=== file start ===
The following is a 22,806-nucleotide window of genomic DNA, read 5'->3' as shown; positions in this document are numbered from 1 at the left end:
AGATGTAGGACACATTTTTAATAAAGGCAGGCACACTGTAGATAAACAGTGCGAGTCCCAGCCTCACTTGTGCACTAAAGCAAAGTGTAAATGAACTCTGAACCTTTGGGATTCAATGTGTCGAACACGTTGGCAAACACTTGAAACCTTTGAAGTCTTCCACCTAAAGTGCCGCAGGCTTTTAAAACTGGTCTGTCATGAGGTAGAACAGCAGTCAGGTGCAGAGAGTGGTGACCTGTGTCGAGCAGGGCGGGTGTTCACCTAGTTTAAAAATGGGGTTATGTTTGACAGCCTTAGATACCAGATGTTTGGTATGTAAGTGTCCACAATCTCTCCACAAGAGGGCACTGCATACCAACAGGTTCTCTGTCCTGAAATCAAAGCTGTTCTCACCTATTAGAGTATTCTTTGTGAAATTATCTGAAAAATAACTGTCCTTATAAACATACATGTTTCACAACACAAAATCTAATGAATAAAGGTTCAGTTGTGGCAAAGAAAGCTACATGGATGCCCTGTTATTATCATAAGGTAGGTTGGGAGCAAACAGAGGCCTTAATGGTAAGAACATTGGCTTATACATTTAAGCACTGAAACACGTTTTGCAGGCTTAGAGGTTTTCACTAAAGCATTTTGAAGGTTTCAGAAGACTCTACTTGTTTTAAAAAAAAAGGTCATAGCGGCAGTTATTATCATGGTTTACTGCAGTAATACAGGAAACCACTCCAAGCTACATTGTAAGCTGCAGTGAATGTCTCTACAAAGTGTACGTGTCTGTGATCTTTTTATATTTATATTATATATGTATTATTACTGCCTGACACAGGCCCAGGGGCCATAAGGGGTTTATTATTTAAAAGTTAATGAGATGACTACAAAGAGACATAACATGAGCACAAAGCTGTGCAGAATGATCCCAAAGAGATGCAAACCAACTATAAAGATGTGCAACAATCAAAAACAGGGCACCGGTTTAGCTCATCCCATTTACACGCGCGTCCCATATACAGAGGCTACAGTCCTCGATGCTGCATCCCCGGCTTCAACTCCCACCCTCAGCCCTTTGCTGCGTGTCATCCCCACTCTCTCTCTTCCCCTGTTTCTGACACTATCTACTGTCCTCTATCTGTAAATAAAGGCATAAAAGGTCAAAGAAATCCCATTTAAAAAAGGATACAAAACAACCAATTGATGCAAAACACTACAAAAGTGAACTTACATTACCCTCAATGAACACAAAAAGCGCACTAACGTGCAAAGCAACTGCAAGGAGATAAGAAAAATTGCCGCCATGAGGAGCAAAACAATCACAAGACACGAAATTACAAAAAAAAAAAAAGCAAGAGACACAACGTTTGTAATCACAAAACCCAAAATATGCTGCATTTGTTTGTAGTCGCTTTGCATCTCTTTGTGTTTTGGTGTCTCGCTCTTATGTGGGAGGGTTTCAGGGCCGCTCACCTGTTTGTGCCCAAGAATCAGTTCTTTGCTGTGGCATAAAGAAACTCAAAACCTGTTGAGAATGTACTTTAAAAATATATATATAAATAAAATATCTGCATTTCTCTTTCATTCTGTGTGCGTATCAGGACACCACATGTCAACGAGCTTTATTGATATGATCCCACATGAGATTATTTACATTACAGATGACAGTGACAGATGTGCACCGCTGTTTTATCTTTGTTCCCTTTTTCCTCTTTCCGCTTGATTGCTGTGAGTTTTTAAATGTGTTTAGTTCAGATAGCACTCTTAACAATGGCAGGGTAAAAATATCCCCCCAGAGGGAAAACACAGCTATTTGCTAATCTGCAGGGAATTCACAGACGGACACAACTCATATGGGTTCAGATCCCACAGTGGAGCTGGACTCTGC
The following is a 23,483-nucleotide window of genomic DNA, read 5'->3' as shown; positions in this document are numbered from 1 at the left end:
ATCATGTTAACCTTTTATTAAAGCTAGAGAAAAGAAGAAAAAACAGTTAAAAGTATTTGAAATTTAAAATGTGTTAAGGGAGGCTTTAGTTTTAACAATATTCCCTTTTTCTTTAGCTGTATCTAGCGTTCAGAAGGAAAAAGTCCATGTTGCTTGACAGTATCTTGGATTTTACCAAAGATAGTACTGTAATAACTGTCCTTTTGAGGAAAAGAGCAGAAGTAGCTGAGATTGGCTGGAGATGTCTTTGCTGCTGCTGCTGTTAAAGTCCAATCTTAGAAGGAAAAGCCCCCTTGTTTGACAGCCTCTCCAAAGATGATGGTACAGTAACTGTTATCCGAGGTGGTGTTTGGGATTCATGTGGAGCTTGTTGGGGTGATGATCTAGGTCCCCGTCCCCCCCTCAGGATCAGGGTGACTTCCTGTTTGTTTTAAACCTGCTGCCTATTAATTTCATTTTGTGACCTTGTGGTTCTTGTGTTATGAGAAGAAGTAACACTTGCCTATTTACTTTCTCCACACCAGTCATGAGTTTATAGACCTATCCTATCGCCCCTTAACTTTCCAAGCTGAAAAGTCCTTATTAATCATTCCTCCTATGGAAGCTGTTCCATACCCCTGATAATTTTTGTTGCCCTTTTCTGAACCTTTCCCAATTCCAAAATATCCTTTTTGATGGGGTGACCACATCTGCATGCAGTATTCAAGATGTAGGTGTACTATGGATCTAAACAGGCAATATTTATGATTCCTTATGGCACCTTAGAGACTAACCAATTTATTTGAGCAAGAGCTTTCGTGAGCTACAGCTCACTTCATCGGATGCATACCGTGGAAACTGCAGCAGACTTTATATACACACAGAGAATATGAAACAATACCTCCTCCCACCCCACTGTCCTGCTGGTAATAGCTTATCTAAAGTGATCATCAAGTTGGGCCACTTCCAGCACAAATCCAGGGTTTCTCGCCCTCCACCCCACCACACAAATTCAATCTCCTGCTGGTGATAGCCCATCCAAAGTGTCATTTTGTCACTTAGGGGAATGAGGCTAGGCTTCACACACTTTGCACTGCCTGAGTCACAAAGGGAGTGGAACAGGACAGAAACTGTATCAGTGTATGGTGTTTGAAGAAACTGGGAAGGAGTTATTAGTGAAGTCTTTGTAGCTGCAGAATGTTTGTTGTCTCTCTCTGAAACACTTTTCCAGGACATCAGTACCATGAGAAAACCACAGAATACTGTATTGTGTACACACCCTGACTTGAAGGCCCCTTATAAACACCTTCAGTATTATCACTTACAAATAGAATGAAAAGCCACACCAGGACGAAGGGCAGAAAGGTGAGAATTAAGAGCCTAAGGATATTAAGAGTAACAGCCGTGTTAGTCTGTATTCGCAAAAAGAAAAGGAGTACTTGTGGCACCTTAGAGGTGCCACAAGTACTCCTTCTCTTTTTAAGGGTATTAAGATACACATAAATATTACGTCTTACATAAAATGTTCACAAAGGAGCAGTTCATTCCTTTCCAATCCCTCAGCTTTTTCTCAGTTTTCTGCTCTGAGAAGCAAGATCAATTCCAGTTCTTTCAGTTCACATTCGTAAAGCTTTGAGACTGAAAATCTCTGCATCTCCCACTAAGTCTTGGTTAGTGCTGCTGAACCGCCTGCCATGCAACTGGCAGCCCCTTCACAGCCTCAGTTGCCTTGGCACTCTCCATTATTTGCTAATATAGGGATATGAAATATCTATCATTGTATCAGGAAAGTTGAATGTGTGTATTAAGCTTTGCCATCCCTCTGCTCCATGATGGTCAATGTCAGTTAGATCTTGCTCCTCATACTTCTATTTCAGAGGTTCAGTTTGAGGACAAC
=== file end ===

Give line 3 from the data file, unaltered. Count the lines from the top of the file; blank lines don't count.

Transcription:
The following is a 23,483-nucleotide window of genomic DNA, read 5'->3' as shown; positions in this document are numbered from 1 at the left end: